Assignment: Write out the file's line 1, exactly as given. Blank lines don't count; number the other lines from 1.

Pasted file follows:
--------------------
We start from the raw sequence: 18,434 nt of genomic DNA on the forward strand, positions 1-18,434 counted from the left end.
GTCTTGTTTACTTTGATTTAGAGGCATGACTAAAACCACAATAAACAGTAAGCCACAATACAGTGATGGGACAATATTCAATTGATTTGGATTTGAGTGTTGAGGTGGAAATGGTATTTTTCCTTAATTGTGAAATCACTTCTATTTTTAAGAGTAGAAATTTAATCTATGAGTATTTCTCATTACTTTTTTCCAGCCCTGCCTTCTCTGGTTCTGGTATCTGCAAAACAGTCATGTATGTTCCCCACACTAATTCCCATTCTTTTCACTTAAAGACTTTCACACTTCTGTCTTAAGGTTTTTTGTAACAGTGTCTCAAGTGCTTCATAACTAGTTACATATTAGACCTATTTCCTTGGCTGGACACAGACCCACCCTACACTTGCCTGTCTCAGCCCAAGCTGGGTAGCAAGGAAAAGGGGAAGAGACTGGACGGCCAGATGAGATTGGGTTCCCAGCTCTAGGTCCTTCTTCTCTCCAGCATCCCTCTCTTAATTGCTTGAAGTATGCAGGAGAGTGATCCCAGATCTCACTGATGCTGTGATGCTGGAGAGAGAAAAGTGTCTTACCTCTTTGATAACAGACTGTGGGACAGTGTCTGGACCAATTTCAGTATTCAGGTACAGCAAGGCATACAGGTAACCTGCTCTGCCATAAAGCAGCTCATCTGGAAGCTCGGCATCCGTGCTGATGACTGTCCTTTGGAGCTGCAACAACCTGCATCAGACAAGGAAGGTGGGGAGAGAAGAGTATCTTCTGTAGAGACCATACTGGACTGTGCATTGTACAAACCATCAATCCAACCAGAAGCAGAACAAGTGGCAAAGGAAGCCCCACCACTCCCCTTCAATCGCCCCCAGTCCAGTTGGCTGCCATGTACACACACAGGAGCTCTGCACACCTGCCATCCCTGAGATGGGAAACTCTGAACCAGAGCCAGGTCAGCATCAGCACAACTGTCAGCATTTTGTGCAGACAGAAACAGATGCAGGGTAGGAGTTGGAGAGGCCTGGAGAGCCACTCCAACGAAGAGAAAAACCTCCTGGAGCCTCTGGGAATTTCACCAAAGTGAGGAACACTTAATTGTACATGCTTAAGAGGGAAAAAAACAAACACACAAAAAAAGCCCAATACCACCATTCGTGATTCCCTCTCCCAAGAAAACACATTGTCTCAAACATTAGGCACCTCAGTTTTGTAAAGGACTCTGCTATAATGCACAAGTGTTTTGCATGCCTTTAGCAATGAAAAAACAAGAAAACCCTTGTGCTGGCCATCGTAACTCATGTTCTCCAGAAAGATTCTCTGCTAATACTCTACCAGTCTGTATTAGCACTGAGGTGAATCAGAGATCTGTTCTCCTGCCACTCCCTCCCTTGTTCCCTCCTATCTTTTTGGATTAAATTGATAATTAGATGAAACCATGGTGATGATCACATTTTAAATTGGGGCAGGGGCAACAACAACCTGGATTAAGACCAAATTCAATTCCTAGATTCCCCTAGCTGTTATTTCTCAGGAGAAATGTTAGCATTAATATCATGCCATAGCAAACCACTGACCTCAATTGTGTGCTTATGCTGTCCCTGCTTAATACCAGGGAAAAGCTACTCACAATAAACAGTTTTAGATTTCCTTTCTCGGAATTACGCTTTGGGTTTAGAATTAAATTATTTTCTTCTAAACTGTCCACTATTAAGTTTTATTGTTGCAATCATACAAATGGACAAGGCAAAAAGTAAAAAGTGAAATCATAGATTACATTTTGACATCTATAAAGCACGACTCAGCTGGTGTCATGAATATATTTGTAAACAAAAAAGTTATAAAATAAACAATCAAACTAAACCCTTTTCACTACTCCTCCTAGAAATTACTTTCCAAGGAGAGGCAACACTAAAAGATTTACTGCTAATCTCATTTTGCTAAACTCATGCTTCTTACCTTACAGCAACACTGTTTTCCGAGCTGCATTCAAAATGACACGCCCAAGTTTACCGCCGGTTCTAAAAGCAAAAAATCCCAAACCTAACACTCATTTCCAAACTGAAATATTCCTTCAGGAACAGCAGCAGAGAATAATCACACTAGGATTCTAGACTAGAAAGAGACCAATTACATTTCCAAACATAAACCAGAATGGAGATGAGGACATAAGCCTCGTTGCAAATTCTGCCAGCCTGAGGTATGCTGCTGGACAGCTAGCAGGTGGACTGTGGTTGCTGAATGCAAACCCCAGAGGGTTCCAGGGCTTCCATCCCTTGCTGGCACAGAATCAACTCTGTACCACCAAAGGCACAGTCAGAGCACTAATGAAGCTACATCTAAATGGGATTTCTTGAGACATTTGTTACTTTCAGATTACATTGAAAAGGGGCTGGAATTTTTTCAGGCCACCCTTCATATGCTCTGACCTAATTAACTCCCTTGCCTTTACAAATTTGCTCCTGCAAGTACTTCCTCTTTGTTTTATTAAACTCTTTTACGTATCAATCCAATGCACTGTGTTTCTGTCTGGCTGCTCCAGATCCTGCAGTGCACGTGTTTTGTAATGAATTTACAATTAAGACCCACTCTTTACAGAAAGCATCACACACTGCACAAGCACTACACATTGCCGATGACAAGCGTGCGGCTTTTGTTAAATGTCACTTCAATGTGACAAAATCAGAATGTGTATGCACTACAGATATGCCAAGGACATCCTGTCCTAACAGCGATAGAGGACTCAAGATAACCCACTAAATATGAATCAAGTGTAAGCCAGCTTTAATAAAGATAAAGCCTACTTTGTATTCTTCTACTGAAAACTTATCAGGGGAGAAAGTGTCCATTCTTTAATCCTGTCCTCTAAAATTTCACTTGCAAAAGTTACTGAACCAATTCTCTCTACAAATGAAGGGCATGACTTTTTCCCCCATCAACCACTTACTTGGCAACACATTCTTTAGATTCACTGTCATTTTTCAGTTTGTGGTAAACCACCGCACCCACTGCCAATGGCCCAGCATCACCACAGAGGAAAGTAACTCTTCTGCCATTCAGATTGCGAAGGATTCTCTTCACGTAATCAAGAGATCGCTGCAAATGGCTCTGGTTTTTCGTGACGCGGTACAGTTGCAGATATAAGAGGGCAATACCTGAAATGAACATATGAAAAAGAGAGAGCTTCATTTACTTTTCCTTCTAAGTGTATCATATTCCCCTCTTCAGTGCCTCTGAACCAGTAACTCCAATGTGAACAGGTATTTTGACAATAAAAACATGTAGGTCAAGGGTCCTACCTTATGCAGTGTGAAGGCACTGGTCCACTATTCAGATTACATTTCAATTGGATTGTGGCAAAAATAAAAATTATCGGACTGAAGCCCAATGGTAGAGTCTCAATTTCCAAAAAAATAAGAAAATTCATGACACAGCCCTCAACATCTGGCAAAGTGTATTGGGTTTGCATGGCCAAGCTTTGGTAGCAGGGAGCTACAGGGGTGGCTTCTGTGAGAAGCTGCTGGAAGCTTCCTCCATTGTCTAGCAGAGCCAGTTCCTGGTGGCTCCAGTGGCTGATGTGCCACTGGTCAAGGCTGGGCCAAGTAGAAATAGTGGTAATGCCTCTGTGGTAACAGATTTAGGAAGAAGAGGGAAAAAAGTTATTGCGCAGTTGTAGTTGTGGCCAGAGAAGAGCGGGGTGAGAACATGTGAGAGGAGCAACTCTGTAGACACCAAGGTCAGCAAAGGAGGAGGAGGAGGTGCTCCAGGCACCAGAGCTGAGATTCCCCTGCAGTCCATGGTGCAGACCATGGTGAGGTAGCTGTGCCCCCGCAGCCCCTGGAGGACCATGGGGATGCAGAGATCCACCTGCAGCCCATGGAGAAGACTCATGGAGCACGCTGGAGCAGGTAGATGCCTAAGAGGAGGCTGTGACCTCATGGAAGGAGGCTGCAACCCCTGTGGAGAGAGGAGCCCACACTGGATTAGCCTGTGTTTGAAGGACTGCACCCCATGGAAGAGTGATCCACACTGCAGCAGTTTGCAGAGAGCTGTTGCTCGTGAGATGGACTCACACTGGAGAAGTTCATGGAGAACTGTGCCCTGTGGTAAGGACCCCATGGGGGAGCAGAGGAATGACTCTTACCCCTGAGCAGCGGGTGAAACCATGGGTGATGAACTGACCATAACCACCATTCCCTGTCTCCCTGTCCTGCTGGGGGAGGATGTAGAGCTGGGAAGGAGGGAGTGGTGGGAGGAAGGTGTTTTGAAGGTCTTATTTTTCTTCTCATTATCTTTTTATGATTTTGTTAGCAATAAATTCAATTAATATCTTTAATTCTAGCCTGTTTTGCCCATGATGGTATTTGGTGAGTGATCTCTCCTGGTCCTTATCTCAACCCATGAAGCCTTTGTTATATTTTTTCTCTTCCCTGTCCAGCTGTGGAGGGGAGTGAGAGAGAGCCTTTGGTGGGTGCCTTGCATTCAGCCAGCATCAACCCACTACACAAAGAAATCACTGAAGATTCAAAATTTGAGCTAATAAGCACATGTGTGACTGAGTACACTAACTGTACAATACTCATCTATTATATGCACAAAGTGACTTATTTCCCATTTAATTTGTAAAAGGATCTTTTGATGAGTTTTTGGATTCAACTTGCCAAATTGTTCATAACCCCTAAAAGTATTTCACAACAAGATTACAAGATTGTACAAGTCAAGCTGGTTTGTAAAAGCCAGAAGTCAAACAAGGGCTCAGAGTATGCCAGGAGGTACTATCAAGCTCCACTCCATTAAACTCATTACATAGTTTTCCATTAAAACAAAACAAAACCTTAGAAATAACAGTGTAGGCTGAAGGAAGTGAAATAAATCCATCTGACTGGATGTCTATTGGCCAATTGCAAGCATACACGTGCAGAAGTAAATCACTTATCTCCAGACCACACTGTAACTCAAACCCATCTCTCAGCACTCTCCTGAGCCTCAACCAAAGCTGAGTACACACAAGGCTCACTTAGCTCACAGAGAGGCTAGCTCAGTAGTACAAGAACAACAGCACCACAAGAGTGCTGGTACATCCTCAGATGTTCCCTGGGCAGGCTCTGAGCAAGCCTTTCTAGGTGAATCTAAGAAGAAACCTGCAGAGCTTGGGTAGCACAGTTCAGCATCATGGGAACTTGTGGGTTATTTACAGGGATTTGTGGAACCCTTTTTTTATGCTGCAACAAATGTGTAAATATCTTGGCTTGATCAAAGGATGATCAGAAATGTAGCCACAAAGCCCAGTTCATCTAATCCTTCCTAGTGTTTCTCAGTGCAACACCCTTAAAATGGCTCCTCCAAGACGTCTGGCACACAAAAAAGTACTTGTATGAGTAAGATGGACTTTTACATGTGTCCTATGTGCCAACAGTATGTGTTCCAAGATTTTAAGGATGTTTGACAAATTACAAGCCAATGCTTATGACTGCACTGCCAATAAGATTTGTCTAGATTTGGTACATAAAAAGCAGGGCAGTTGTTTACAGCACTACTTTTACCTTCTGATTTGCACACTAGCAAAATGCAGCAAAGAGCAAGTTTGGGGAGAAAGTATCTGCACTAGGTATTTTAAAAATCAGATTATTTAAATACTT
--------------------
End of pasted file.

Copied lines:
We start from the raw sequence: 18,434 nt of genomic DNA on the forward strand, positions 1-18,434 counted from the left end.